Last week, world-class climber and Steamboat resident Kim Hess spoke to grades 3-8 regarding her various adventures. Kim is one of the youngest people in the world to have completed the ‘Seven Summits’ – reaching the top of the highest peak on each continent – and she is currently pursuing the rest of the ‘Explorers Grand Slam’, for which she’ll strive to reach the north and south poles. Likewise, she now holds a world record as half of the only brother/sister duo to have accomplished the Seven Summits. Among various pinnacles, both literal and figurative, her incredible journey has included setback and turmoil, and much of her presentation to EMS students centered on the importance of endurance, perspective, and tenacity. Particularly within a field that has historically been dominated by men, and in the context of any challenge, she emphasized self-reliance and determination. She wasn’t even an experienced climber when she decided to pursue the Seven Summits. Rather, fresh out of college and wandering the world in search of adventure, Kim found a project that she knew would challenge her physical and mental aptitudes. In essence, she had an idea, and she went after it, a perspective applicable to any demanding task. And, in her brother, she found a partner who was willing to support her ambition. She said, “Never underestimate anything, because the difficulty of any mountain is always there, and I found on [Denali] that I am OK with it. I was cold, I was miserable, the weight was awful, I wanted to cry, I was yelling, so I had to dig deep to make it to the top.” It was also on Denali that Kim endured one of the hardest setbacks of her quest: a broken hand on the decent that cost her substantial time in recovering. “I had nine orthopedic doctors tell me that I needed surgery and that I wasn’t going anywhere.” But, in listening to Kim speak, one quickly realizes that she does not easily succumb to discouragement, nor to resigning her own aspirations. Following rehabilitation, she summited Mt. Kilimanjaro, and, she added, “At 19,000 ft, this is the mountain where I smiled the most, where I learned to be fully engaged, to be present, and to really enjoy this time with my brother.”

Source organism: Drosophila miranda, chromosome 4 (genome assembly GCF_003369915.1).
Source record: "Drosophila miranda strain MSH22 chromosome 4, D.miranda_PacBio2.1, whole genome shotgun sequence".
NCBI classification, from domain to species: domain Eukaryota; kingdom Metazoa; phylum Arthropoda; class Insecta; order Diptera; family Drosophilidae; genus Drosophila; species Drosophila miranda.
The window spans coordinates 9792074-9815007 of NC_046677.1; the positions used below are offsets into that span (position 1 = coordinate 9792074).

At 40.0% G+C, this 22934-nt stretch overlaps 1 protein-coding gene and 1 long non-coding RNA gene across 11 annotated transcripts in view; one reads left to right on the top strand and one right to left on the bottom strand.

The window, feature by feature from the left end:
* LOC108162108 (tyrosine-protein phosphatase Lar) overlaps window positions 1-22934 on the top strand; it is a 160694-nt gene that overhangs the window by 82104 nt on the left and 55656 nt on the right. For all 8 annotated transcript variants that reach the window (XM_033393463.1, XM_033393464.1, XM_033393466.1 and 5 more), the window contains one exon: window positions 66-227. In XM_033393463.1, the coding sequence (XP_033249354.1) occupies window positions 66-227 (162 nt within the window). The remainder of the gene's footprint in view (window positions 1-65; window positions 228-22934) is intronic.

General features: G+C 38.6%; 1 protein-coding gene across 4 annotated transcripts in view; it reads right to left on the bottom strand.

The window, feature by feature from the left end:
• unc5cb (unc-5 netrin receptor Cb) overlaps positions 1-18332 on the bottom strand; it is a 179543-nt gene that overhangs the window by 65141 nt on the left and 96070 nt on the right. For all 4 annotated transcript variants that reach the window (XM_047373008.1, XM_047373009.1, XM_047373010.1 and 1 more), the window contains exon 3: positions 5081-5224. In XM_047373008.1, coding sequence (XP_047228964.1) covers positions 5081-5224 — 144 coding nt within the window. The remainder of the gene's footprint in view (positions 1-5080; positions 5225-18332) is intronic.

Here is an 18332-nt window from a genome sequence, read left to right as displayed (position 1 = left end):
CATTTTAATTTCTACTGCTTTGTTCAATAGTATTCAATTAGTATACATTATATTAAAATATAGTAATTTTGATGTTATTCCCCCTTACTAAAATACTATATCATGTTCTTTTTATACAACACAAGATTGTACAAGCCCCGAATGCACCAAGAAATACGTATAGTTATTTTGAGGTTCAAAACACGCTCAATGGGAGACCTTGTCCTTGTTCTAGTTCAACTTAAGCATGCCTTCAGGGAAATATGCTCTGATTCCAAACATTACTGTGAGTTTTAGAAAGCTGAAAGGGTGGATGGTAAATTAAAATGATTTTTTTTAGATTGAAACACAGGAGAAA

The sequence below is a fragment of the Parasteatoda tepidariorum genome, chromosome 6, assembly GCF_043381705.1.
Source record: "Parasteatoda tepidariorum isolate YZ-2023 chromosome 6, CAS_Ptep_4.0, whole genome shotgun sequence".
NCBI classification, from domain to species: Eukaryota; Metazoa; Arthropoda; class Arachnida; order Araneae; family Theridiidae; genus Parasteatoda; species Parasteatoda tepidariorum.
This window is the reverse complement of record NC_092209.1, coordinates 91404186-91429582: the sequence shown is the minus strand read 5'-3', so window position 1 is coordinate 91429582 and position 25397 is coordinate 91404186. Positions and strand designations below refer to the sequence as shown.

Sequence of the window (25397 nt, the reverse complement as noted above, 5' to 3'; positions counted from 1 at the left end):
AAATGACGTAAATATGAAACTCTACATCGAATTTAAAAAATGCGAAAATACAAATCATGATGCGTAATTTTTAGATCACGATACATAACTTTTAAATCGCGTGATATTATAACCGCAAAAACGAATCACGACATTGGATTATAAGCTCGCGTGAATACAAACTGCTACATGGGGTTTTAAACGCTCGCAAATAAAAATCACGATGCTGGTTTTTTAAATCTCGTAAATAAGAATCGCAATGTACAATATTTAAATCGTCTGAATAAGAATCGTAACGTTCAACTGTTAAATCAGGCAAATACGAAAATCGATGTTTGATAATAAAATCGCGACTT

Kim headed to Everest in 2015. She regaled our student audience with incredible photography, accounts of the epic scenery and the physical demands: the Khumbu Icefall, the weeks of acclimatization, the need to travel up to various pitches only to hike back to Base Camp and reacclimatize, and the agony of waiting for a lucky break in the weather. Then, when she was at Camp 3, Nepal sustained a 7.8 magnitude earthquake that sent the climb, and the country, into disarray. Kim’s perspective changed from personal to national through the humanizing reality of emergency. She first needed to get herself down to Base Camp safely, accomplished by helicopter transport, then she began to sort out the debris and to help the injured, which were many in number. Her pursuit of the summit was over for the time being; the task of rebuilding and helping the local community was all that mattered. “Within the country of Nepal,” she told us, “over 10,000 people died in the earthquake, and another 17,000 were left homeless. I was devastated. I was heartbroken, and, in the blink of an eye, I began my longest trek back home. But I was happy to be alive.” A year later, Kim returned to Everest to try again, and this time she met with better fortune. The same route meant the same physical demands, though she spoke of her newfound perspective and her father’s single request: “Don’t lose your brother.” Yet, in the darkness above Camp 4 as she progressed toward the summit, she and her brother became separated and, rather than risk fatigue and the dangers of waiting alone in the cold, Kim pushed forward, on her own. She was one of the first people to summit that day, and on the top she took time to reflect on the difficulties she had faced, the numerous people who thought she could never succeed, the few people who believed in her, and the wondrous joy she now felt at knowing that she had sought and found her dream. On the way down, she saw her brother as he made his way to the top, and she reveled in each phase of the decent back to Base Camp, knowing this would be her last time on Everest.
Kim completed the Seven Summits in March of 2018 when she reached the top of Australia’s Mt. Kosciuszko with her parents. She states, “I’ve lived my motto: Don’t let your dreams be dreams. I set my eyes on the impossible and I’ve done the impossible to achieve it. Life sends you curveballs and people who will tell you that you are incapable of things. I welcome the curveballs and the disbelievers, because that makes the ending so much more satisfying.”